Kentucky prosecutors drop all charges against golfer Scottie Scheffler

All charges against top golfer Scottie Scheffler were dropped Wednesday after a Kentucky prosecutor said the high-profile arrest amounted to a "big misunderstanding."

Jefferson County Attorney Mike O'Connell told the court that the evidence against Scheffler doesn't even meet the lower standard of "probable cause."

"Therefore based upon the totality of the evidence, my office cannot move forward in the prosecution of the charges filed against Mr. Scheffler," O'Connell told the court, dropping all charges.

Scottie Scheffler looks on from the 17th green at Colonial Country Club in Fort Worth, Texas. (Tim Heitman / Getty Images)
Scottie Scheffler looks on from the 17th green at Colonial Country Club in Fort Worth, Texas. (Tim Heitman / Getty Images)

Scheffler, the world's No. 1-ranked player, was arrested May 17 outside Valhalla Golf Club in Louisville during the PGA Championship.

He was accused of failing to follow orders from police who were investigating a fatal accident outside the club earlier that morning. Police alleged he dragged Detective Bryan Gillis, who was trying to stop Scheffler's car, at about 6 a.m.

But Scheffler insists he was following police directions on how to enter the club ahead of that day's second-round action, and he said his arrest was the result of miscommunication.

“He’s glad it’s over," Steve Romines, Scheffler’s attorney, told reporters outside court.

Scheffler had considered suing Louisville authorities, but Romines said he didn't want that "distraction."

"Litigation is a distraction for anyone," Romines said. "And the truly historic season he is having right now, being involved in litigation would be a distraction. "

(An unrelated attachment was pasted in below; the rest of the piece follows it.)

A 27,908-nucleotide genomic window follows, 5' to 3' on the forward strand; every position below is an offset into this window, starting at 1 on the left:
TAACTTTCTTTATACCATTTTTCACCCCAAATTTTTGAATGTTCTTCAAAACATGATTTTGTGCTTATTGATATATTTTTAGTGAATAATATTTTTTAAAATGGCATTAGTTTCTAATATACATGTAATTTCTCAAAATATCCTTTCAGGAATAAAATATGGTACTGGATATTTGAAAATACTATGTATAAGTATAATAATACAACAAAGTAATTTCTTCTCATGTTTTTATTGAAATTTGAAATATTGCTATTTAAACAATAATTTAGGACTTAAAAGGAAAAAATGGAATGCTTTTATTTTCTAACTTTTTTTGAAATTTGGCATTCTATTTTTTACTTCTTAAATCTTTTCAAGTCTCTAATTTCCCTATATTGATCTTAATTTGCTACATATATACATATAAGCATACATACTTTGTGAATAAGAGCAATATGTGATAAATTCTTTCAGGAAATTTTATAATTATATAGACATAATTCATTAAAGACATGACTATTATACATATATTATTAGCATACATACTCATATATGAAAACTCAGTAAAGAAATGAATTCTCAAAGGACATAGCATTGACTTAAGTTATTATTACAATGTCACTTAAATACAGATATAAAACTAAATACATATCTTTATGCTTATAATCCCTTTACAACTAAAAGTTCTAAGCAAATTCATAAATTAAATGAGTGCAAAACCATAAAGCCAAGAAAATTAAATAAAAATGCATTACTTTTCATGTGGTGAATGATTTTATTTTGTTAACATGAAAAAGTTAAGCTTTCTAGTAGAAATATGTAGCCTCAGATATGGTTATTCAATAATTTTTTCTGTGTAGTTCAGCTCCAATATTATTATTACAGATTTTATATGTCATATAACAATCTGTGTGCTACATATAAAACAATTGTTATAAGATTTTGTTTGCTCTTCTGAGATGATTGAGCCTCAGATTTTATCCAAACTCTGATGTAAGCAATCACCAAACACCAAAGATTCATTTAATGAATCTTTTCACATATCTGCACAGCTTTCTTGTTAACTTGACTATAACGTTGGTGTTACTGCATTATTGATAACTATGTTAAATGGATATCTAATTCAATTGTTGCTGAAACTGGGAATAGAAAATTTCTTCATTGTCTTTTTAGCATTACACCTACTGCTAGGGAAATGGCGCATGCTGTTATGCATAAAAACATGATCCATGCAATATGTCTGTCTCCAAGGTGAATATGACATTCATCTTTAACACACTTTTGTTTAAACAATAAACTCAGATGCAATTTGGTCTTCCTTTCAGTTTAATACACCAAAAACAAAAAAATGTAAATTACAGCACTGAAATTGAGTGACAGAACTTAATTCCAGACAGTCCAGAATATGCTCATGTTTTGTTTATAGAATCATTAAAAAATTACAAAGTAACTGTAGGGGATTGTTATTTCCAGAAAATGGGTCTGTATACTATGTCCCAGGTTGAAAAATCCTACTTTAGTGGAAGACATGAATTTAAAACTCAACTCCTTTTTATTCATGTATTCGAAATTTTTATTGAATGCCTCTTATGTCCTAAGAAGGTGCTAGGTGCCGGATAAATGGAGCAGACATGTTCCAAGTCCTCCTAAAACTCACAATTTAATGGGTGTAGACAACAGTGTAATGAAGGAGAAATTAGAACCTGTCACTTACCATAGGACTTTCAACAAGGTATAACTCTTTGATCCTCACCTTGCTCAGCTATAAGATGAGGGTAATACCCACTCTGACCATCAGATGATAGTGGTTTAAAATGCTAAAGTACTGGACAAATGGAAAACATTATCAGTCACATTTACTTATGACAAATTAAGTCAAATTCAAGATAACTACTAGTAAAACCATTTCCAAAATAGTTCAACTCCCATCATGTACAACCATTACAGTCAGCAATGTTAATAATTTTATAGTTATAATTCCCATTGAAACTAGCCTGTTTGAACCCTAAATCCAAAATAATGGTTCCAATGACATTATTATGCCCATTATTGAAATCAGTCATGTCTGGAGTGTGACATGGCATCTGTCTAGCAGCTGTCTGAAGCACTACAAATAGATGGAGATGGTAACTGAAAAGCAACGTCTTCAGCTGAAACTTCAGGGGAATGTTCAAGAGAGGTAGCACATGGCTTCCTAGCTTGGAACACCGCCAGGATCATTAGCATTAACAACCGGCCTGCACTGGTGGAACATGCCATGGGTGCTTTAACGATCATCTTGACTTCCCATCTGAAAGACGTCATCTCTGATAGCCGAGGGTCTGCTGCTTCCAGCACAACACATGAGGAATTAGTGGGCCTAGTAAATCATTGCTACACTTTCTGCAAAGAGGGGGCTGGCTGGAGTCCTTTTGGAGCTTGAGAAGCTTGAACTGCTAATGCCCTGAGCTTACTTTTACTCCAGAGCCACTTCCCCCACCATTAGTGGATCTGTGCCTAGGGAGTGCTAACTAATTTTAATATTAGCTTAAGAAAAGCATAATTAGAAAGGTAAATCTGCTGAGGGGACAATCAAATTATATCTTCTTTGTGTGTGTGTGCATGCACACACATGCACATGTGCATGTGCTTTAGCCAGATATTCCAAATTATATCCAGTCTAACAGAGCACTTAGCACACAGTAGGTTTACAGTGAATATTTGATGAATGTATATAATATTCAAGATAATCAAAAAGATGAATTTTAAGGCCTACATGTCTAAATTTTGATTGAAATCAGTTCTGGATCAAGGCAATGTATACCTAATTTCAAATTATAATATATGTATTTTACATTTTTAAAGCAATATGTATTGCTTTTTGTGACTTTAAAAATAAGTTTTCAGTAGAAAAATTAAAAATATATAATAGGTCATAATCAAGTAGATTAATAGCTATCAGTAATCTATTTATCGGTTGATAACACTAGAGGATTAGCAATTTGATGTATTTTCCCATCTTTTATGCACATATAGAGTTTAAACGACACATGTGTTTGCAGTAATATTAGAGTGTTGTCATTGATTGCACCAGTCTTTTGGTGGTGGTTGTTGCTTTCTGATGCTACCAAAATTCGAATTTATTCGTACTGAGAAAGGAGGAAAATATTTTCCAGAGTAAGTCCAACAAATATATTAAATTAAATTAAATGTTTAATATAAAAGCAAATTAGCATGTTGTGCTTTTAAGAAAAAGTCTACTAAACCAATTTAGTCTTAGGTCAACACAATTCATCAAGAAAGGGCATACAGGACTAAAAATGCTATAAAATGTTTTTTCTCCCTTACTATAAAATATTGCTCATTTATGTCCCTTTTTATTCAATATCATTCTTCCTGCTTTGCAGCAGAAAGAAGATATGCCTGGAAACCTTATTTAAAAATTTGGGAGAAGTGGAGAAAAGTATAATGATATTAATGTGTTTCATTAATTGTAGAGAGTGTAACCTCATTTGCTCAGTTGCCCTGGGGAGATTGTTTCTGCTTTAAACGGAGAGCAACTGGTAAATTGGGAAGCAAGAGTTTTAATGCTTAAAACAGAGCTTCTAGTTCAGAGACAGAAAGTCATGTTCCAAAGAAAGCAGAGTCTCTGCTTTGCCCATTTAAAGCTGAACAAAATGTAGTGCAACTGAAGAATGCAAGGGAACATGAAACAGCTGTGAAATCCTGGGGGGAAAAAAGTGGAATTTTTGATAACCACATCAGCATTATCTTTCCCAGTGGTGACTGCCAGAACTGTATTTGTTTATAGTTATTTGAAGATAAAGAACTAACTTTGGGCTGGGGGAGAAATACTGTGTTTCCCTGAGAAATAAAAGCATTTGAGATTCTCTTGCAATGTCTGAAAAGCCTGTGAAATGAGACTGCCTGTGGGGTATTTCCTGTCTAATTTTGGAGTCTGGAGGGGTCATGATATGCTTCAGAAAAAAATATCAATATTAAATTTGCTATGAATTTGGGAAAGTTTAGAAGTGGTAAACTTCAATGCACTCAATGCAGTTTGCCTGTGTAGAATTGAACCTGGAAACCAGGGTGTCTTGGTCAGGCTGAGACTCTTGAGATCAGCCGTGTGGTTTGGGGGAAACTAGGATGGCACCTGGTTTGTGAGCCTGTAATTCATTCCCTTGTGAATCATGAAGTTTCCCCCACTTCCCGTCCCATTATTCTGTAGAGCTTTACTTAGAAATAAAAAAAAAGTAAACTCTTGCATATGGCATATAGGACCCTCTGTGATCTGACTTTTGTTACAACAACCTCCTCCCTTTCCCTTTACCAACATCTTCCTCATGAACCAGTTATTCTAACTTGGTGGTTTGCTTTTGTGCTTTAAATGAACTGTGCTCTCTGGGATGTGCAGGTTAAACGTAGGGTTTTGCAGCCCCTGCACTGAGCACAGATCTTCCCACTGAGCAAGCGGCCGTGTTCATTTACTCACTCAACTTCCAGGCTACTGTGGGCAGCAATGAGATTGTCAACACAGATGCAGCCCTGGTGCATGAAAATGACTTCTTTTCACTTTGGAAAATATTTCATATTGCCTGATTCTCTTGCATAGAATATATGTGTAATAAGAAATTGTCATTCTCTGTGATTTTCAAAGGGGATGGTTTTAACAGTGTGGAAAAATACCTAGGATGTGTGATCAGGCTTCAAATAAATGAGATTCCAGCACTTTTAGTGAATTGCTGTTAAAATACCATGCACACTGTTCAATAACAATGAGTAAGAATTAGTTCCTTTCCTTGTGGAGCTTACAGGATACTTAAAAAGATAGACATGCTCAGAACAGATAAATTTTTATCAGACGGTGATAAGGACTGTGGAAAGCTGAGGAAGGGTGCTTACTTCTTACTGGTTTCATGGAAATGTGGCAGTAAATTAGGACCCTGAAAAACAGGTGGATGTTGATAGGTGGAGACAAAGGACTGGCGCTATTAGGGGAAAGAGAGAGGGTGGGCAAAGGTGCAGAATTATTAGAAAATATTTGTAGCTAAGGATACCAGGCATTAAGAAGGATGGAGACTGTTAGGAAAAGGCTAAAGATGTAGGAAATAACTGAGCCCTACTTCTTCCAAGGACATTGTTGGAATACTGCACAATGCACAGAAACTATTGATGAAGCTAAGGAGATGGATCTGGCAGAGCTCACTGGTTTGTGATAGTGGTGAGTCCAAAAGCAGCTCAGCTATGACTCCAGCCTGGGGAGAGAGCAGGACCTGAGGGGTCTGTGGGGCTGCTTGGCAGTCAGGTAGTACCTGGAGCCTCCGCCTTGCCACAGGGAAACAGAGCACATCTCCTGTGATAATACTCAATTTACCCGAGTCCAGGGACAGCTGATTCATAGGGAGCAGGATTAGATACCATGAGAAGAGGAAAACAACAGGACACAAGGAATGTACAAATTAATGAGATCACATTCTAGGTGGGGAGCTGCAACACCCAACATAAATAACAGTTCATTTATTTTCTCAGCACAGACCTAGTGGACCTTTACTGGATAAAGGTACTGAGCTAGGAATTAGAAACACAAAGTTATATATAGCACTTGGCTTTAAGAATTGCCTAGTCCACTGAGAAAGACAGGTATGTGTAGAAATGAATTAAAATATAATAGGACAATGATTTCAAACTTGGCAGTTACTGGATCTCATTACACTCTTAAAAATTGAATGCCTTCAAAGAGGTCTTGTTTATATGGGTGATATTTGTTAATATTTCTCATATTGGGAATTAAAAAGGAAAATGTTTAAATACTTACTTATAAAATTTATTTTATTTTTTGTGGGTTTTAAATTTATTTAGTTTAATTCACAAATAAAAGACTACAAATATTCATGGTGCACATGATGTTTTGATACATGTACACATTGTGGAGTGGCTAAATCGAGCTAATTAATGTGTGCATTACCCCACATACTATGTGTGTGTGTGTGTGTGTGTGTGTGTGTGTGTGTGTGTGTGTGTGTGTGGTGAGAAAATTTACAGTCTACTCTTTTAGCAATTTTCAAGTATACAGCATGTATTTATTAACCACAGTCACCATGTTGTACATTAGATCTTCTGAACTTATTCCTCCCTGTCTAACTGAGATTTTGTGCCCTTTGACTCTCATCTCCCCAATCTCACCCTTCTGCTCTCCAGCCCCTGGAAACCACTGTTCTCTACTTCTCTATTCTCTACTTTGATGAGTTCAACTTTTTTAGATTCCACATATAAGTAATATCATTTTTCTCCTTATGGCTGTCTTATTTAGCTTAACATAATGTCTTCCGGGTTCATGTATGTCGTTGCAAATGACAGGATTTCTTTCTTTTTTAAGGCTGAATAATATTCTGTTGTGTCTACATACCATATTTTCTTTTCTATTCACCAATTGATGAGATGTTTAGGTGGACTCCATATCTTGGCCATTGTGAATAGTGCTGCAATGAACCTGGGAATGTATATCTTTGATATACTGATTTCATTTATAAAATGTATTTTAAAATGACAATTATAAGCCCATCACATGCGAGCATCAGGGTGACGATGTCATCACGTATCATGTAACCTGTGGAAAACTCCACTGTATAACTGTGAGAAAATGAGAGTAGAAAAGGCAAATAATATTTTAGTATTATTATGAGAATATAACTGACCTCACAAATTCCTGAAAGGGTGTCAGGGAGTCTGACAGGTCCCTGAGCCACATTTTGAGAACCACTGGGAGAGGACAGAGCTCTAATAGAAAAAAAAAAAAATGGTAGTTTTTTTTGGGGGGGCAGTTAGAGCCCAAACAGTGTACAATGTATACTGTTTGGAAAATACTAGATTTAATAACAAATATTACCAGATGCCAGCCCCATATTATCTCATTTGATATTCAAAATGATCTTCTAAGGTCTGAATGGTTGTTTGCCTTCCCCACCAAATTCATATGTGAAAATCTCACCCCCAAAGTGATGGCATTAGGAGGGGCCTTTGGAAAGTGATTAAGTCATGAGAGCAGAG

Scheffler was led away in handcuffs and booked into custody on allegations of second-degree assault of a police officer, third-degree criminal mischief, reckless driving and disregarding signals from officers directing traffic.

"Mr. Scheffler's characterization that this was a 'big misunderstanding' is corroborated by the evidence," O’Connell said. "Mr. Scheffler's actions and the evidence surrounding their [Scheffler and Gillis'] exchange during this misunderstanding do not satisfy the elements of any criminal offenses."

O’Connell said he doesn't believe Gillis did anything wrong.

"Detective Gillis was concerned for public safety at the scene when he initiated contact with Mr. Scheffler," O’Connell said.

Scheffler said he doesn't hold a grudge against Gillis.

"As I stated previously, this was an unfortunate misunderstanding," he said in a statement Wednesday on social media. "I hold no ill will toward Officer Gillis. I wish to put this incident behind me and move on, and hope he will do the same."

The Louisville Metro Police Department said in a statement that it "respects the judicial process."

"LMPD will remain focused on our mission to serve the city of Louisville and mitigate violent crime," it said.

The confrontation unfolded about an hour after a shuttle bus struck and killed Louisville resident John Mills, who was working for one of the vendors at the tournament, officials said.

Scheffler was booked into custody a little before 7:30 a.m. He was released and made his tee time about 2½ hours later.

He shot a 5-under 66, his second-best day of his four in Louisville, on his way to an eighth-place finish.

Scheffler, who wasn't in court Wednesday, would happily play in town again, his attorney said.

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